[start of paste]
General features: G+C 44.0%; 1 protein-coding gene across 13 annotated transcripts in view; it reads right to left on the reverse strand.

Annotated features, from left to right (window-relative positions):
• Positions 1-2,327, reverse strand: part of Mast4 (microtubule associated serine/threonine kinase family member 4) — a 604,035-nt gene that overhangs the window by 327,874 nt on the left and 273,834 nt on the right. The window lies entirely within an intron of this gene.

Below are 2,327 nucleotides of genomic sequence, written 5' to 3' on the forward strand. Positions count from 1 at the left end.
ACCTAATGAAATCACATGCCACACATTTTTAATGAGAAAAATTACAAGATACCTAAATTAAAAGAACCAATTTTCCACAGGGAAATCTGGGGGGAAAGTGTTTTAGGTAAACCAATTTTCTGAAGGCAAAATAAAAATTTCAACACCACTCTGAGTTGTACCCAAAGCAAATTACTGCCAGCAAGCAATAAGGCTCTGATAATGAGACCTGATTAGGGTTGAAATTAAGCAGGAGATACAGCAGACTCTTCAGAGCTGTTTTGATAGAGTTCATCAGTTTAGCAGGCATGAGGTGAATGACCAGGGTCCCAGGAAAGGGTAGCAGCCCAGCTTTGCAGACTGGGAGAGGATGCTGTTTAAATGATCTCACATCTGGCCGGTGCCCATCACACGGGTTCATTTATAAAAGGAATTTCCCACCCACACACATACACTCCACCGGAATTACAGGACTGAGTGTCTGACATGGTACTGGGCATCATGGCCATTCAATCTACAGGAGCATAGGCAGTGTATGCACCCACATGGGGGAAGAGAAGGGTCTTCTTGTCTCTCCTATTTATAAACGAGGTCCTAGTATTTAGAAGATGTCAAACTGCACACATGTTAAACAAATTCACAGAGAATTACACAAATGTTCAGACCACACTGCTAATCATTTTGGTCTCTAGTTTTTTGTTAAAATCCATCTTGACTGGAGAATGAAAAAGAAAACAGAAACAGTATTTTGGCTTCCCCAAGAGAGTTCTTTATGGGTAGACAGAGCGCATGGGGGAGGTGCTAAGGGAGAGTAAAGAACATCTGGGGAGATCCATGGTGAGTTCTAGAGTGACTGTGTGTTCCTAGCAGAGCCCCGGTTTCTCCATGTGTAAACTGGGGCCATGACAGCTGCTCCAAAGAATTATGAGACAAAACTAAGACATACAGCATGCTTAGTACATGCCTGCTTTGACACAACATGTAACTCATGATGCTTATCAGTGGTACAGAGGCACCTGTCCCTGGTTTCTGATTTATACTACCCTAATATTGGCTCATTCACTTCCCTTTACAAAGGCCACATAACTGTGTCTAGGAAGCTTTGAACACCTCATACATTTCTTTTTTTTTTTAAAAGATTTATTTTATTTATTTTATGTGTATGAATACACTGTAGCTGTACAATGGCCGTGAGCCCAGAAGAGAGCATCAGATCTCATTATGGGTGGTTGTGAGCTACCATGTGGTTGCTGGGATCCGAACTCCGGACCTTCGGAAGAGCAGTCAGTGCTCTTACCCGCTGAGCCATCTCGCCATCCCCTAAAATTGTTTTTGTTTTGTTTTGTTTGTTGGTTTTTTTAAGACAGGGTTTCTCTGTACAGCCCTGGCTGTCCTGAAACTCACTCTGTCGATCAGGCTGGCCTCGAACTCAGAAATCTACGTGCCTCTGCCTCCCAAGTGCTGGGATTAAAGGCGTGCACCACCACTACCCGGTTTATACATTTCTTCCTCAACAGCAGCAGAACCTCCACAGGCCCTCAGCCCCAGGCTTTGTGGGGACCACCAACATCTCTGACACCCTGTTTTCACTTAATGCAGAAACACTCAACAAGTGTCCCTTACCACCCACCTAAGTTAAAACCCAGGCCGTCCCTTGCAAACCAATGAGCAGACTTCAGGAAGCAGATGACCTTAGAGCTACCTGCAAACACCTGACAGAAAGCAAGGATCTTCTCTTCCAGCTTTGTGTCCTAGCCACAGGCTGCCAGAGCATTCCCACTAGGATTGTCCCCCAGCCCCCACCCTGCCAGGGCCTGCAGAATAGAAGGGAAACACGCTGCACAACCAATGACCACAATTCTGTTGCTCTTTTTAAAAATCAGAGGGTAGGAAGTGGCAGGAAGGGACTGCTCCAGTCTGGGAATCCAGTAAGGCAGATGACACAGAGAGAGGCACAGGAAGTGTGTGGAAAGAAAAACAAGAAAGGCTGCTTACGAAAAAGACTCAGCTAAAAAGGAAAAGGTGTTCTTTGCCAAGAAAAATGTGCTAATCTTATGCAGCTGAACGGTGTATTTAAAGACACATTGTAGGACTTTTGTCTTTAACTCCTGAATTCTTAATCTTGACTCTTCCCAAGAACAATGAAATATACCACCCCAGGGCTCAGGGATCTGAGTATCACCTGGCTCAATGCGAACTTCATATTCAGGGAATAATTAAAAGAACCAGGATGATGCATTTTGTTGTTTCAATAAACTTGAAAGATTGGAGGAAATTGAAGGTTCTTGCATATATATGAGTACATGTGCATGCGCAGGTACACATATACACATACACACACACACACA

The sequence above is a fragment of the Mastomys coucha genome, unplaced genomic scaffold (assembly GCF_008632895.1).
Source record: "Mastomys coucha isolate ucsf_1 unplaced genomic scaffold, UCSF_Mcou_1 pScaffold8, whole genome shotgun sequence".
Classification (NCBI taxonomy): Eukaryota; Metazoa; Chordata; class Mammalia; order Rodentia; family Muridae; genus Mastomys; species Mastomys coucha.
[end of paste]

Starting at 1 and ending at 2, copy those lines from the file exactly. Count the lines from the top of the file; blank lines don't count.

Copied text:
General features: G+C 44.0%; 1 protein-coding gene across 13 annotated transcripts in view; it reads right to left on the reverse strand.

Annotated features, from left to right (window-relative positions):